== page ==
Having spent 35 years in the live events industry – the past 15 years touring with Stereophonics as well as stints with Barenaked Ladies, The Tragically Hip, and Sarah McLachlan among other performing artists – Lighting Designer, Brent Clark is among the handful of touring veterans inside the ‘NHL Bubble’ in his newfound role as Lighting Programmer and Operator of NHL matches, following the widespread lockdown of live music events.
The last time Clark graced the pages of TPi was at Manchester Arena in March 2020, in the days preceding the global lockdown of live events, as Stereophonics hit European and UK venues in support of their seventh UK number one album, Kind. Following a series of gig postponements and cancellations, which eventually landed him a gig for the NHL, the Ontario native sat down with TPi to reflect on a whirlwind six months.
“I was in Cardiff finishing the last Stereophonics show, when the lockdown came into force. It was surreal. I don’t think it really impacted me for a few weeks. I thought it would be a few weeks of shutdown or maybe a month. I didn’t foresee it happening to this extent,” he began. “My heart goes out to everyone and I have been donating to food banks and crew funds to try to help. I was very fortunate that Stereophonics took very good care of their core crew, so I wanted to share a bit of that love.”
Coined as the ‘NHL bubble’, the crew reside in three hotels with walkways to the venue. “You cannot leave the bubble for any reason and nobody can come into the bubble without being quarantined,” Clark noted. “We have daily COVID-19 checks and our temperature is taken and monitored every 12 hours. Above all, face masks and social distancing are mandatory for everyone.”
The NHL matches marked the touring veteran’s return to on-site activities, after months of career exile. “It has been a very emotional experience for me – I can’t believe how lucky I am to be able to get back to work,” he commented. “There are way more creative and talented individuals who are more competent than I am, who are still sitting at home, so this post is absolutely not taken for granted, and its importance isn’t lost on me each day.”
Joining Clark in lighting world in Edmonton, Canada, was Kurt Wagner, a veteran of the industry with over 35 years’ experience touring the world, the past 15 years spent as Michael Bublé’s LD.
“We had just finished the New Zealand and Australian leg of Michael Bublé’s world tour prior to lockdown,” Wagner reminisced. “I’d just got back from Oz three days before everything went sideways. I knew it was going to be a challenging time for some time to come.”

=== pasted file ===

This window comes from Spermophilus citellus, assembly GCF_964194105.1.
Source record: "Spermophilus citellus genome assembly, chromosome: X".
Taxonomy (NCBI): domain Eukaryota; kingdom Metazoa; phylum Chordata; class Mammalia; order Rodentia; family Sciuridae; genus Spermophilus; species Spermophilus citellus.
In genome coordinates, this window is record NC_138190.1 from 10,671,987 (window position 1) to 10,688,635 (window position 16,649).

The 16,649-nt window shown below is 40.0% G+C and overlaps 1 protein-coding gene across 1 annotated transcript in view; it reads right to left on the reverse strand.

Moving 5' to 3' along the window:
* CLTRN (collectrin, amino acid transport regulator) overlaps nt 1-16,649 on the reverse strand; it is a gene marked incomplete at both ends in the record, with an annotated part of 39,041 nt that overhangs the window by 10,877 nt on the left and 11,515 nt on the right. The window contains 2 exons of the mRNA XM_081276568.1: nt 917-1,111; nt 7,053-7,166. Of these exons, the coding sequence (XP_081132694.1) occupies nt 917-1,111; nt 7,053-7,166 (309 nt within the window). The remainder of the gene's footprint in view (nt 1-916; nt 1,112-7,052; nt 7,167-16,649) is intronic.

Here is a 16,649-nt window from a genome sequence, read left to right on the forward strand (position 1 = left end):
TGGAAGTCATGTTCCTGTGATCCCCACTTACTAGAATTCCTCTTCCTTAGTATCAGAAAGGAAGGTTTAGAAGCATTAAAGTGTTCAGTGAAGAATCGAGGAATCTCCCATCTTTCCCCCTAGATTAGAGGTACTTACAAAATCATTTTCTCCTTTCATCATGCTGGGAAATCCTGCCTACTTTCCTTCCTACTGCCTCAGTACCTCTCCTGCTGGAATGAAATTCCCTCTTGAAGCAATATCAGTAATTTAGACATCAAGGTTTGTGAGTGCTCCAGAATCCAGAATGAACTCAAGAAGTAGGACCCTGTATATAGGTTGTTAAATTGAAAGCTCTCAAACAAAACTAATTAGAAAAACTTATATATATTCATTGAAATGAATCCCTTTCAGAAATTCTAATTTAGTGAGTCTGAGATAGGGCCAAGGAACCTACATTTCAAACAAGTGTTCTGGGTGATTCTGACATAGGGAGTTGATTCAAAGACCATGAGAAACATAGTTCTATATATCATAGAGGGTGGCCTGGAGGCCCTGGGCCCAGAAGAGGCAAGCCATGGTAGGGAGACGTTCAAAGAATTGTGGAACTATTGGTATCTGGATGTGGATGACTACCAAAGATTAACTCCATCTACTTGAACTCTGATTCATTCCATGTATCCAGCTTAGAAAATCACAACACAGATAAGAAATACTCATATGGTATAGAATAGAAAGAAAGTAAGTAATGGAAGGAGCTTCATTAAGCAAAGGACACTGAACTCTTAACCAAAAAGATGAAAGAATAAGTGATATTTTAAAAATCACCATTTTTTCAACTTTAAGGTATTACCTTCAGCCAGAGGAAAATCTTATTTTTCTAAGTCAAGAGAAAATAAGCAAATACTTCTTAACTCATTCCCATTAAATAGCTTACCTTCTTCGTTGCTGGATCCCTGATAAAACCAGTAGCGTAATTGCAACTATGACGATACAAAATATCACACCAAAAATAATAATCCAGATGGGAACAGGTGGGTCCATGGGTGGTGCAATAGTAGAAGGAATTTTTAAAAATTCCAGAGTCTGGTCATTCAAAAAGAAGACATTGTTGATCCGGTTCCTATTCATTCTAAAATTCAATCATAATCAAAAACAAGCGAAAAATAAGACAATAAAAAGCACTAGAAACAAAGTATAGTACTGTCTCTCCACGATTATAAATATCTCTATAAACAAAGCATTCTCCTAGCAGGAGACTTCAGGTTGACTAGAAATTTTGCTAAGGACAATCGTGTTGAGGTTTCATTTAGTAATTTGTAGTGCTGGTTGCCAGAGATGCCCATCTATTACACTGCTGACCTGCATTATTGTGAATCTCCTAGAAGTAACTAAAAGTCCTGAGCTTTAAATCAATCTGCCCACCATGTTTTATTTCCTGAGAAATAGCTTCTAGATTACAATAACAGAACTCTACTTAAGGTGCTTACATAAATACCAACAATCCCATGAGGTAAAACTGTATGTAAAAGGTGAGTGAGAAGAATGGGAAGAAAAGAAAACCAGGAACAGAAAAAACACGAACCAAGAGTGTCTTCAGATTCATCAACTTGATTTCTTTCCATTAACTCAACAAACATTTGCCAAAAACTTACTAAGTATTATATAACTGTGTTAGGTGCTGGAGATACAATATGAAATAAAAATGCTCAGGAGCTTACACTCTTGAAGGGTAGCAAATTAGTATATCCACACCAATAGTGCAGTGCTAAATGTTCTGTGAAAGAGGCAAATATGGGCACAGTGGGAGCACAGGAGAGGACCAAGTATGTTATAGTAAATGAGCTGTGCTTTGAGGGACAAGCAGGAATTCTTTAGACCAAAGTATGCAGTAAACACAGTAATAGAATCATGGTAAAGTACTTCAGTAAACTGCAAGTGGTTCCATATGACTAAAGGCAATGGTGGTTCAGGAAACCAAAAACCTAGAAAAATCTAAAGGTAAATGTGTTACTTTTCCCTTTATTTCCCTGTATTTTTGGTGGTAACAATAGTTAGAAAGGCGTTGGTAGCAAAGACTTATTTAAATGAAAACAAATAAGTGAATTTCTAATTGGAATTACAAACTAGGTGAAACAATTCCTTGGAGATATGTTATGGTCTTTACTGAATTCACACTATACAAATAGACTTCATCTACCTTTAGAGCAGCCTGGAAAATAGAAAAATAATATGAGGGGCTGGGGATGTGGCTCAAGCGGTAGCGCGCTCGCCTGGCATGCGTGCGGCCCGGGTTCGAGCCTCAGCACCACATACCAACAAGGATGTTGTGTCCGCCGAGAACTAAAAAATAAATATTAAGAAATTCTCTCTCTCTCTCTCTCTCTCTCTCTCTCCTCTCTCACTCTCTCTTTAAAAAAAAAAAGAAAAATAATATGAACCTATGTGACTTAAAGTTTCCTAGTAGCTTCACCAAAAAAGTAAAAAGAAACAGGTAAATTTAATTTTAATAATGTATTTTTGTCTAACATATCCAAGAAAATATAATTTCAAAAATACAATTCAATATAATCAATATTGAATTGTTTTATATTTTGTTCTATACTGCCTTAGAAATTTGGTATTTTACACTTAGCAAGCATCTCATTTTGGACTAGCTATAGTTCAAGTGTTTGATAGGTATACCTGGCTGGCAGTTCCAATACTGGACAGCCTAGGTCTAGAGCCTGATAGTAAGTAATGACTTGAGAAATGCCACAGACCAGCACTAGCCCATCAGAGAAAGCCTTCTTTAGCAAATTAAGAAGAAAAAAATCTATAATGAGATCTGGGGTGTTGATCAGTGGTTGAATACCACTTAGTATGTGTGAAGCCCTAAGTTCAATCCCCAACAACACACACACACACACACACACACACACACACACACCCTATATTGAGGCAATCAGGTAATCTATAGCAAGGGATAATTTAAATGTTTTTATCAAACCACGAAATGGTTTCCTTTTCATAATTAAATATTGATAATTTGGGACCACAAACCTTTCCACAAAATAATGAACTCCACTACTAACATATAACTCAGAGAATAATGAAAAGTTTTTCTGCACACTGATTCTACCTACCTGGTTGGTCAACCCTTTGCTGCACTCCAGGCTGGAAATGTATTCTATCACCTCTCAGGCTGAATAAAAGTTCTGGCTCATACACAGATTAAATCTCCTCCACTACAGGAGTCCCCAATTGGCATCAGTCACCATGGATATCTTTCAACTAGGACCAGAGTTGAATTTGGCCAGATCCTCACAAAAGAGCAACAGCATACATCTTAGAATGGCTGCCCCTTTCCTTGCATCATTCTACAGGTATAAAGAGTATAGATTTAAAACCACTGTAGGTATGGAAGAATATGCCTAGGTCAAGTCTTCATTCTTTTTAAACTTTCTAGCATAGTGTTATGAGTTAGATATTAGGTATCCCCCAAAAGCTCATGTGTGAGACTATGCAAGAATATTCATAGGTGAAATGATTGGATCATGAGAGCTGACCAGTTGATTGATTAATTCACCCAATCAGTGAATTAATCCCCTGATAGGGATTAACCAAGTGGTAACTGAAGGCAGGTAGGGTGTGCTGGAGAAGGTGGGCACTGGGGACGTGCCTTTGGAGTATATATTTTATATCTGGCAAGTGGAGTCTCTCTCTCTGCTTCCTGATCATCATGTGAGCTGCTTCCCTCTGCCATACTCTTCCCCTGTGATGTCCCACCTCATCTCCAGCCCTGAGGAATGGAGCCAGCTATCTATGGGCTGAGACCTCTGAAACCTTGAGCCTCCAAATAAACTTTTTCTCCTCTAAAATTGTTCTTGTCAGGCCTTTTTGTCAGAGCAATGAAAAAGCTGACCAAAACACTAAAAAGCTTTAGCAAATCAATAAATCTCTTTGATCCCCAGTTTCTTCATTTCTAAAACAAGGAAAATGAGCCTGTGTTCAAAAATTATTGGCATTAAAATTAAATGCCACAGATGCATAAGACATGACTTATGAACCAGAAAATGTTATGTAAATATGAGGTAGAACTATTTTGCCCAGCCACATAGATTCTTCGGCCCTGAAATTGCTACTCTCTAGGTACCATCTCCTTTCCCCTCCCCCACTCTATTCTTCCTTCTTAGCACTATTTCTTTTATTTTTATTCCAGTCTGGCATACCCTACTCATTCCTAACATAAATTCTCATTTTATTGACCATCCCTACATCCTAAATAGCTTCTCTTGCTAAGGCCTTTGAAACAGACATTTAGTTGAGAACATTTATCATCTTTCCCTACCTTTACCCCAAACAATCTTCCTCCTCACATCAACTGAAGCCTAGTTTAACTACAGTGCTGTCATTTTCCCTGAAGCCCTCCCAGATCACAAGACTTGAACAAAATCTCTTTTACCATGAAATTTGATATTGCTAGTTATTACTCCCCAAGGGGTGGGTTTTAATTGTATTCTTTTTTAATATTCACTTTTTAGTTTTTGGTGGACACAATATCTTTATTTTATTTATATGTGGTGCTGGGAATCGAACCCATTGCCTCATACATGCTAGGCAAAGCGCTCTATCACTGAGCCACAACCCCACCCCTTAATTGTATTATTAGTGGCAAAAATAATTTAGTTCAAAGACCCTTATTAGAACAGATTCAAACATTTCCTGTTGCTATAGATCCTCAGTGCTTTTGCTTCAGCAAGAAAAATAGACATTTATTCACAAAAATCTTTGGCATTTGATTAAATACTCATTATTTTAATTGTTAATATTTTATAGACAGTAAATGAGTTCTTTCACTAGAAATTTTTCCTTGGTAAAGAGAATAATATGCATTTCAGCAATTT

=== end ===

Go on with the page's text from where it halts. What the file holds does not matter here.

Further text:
According to Wagner, despite the global pandemic, his workflow remains the same – other than being tested every day, with temperature checks taking place every 12 hours, all while donning a face mask. Having worked for Vancouver Canucks, the LD was an old hand at NHL games. “The hardest thing is being locked down in the bubble and not being able to go for a hike in some green space,” he added.
In the stadium, Clark pointed out a “huge wall of lights” that span the circumference of half of the sporting arena, with 16 vertical towers spaced in between a main stage and six video screens. “There is no real ‘artist’ other than the team, so we make sure the rig reflects the team’s colours.”
The fixtures of the Solotech lighting rig included 32 Robe Robin Pointes and 18 Robin 1200 Washes, four Vari-Lite VLX Washes, 160 LTQ Solaris Flares and 13 Solaris Flares, 88 GLP X Bar 20s and 82 GLP impression X4 Bars, 96 Claypaky Sharpys, 24 Claypaky Scenius Unicos, 40 Claypaky B-EYE K20s, and 42 Elation Professional Elar Pars, with a trio of MDG The One hazers providing atmospheric effects. The house rig comprised eight CHAUVET Professional Rogue 2 Spots, 20 R2 Washes, 16 R2 Beams, 32 Martin by Harman MAC Quantum Profiles, 12 MAC Quantum Washes, a pair of MAC III Profiles, as well as 10 Atomic LED Strobes.
For control, Clark operated on an MA Lighting grandMA2 full size and a grandMA2 light. Due to the nature of the event, the LD utilised a handful of cue lists for the openings. “Other than that, it’s a big busk page and I just follow along,” he said. “We run lights for the opening video sequence and in stoppages, but a lot of it is just sitting back and watching the games.”
As well as lighting the way for a series of NHL fixtures, Clark explained how else he was staying busy in lockdown – by learning and enhancing his pre-existing video editing skills. “I have also been working on some ideas and I keep working on my drawing skills. I now have a surplus of staging and lighting ideas if anybody is looking,” he explained.
“I am hoping to be back at regular life by Spring, but that seems optimistic at this point. I know a few of the artists I tour with regularly have plans for next summer, so my hope is that we can get back to work next Spring, where we’ll all be complaining about having too much work to do!”
This article originally appeared in issue #253 of TPi, which you can read here.